August 11-17


A law student named Marc Andrei Marcos (below, right) died from hazing a few weeks ago. His entire body has become a swollen, bluish pulp, left for dead by his fraternity brothers. Another law student, Marvin Reglos (below, left), also died from hazing just a few months earlier. You would think this country has learned something from that tragedy. I understand the idea of initiation ceremonies, and I respect it when I think of coming-of-age rites, when a boy becomes a man, among African and Native American tribes. I value brotherhood, but I can't grasp the logic of deliberately inflicting pain on others just so they can belong in a group. We've all heard stories about betrayals among relatives and best friends, so even a deep emotional bond can't guarantee absolute loyalty. How far can you trust a friend when the only thing you have in common is that you both nearly died from torture from the hands of power-trippers who command you to call them Masters?





The Philippines is virtually being kept economically afloat by the remittances of overseas Filipino workers from around the world. Still, we are inundated with news of OFWs being maltreated, or worse, murdered. Here's my first SMS to March 11 episode of Ibayong Pinoy, read by MaricelHalili: “Can the Philippine government run after foreign employers who abuse OFWs and violate labor laws? What legal protection does OFWs have?” They said they will discuss it in detail in a future episode where they'll invite resource persons. The government has come out with another stupid idea: closing embassies for cost cutting. Say goodbye to the embassies in Helsinki, Budapest, Dublin, Palau, Barcelona, Frankfurt, Saipan, Rumania, Venezuela, Sweden, and that's just the first batch. Here's my second SMS, read by immigration lawyer Mike Templo: “If the government wants to cut costs, the answer is to stop congressional pork barrel. Closing embassies is tantamount to a death sentence for OFWs.”





The late President Corazon Aquino is one of the most revered leaders in history, and the role she played is probably the most triumphant affirmation of faith and democracy in the annals of mankind. The following ode, Why The World Needs Cory Aquino, is a celebration of  Cory, Ninoy, Cardinal Sin, People Power -- and the Filipino people.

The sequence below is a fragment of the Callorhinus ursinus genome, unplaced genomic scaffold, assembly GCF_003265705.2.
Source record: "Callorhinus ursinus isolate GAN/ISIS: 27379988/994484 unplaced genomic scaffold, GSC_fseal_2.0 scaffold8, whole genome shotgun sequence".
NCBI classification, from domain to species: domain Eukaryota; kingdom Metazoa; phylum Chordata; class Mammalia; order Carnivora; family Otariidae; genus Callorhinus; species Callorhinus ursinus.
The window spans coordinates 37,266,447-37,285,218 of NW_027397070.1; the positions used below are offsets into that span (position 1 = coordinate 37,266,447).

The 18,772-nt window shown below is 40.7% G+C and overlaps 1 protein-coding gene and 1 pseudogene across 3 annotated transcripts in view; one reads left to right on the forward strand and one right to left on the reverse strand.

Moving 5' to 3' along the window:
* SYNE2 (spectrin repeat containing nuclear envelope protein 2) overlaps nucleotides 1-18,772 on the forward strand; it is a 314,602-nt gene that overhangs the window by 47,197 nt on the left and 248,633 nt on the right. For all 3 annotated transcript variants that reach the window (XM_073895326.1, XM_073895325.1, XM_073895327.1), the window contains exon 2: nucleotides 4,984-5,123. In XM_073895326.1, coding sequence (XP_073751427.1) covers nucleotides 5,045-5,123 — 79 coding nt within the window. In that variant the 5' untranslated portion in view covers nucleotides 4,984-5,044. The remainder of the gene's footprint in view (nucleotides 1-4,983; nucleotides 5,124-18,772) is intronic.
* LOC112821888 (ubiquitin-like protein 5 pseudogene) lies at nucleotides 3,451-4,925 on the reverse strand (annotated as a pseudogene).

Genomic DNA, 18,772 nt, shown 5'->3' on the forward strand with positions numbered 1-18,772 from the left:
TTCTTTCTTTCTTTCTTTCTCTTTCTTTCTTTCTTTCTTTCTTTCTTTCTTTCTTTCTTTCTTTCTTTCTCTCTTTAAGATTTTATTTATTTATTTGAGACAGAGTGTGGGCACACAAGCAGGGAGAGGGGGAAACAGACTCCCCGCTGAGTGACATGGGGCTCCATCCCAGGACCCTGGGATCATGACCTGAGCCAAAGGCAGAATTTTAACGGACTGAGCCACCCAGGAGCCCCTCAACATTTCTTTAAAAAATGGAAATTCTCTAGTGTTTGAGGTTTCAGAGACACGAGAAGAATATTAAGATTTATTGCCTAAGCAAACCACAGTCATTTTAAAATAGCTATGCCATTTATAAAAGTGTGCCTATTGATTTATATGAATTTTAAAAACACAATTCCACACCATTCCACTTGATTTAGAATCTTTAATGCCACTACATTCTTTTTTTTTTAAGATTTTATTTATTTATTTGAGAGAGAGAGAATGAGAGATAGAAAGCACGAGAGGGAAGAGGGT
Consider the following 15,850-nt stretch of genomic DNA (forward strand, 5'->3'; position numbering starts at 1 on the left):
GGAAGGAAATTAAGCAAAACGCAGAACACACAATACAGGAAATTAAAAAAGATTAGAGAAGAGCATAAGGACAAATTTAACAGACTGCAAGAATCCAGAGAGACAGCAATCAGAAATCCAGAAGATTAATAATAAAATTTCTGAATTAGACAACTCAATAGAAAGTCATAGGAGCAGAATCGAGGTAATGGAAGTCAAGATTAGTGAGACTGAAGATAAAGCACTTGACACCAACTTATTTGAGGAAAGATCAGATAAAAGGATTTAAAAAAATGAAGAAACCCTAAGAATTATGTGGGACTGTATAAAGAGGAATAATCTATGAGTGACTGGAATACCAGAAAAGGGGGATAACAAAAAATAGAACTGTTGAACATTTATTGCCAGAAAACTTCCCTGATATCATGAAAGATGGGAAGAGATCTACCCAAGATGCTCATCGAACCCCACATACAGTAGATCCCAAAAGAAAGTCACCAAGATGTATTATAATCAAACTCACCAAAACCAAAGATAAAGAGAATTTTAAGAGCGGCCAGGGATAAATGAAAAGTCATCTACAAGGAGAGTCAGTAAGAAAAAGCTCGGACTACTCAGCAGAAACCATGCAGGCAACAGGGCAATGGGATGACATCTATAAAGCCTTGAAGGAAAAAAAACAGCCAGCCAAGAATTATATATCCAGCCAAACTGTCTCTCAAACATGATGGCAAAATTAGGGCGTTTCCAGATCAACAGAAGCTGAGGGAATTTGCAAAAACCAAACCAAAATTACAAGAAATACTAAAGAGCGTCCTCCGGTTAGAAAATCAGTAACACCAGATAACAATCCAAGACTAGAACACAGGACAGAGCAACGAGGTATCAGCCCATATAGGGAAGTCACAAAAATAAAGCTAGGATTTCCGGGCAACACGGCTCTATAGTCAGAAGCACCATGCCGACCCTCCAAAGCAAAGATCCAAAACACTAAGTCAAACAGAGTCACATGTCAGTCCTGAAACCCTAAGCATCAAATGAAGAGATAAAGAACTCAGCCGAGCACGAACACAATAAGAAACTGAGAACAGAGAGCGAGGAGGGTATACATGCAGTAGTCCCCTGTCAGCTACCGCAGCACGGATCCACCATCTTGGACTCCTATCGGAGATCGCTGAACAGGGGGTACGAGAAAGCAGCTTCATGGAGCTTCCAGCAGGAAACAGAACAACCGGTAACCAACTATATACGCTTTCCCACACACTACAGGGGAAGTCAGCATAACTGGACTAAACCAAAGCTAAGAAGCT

Leadership and nationalism go hand in hand, Leadership is the art of making things happen by  bringing out the best in people. Nationalism is the love and fidelity to one's native land. President Manuel L. Quezon embodied these two great qualities to the hilt. It is all too fitting that President Quezon be introduced to today's generation. This special essay, 14 Leadeship Lessons from Manuel L.Quezon, is that introduction




It's funny and strange how people grow on you, even if they're TV characters. For about a month around June 2012, I got to follow the GMA-7 soap Luna Blanca, when Luna was still Jillian Ward and Blanca was still Mona Louise Rey. The love and sacrifices of their mother, Rowena (Camille Pratts), and their loyalty to each other, was heartwarming. They've been through hell. Luna was taken away and adopted by Boots Anson Roa, but she was framed by Divine (Chynna Ortaleza) for stealing and was banished. Rowena walks with crutches, and Luna is the butt of insults because of her coal-black skin. But they never once complained about being hungry, being homeless, and about how life can be so excruciatingly unfair. I want to believe that such transcendent characters exist in real life. Mother and daughters were reunited, finding themselves as scavengers in the cruel city's dump. Then one stormy night, an avalance buried Luna under a mountain of garbage






Photo credits: FlyInStyleDaily,blogspot (Cory); Spot.ph (Quezon); PaulJavierto.wordpress (Marc Andrei); showbizNest.blogspot (Marvin); AkbayanYouth.org (No to frat violence); AngBagongPilipino.wordpress (closure); phony.com (Luna); fjordstone.com (raining)










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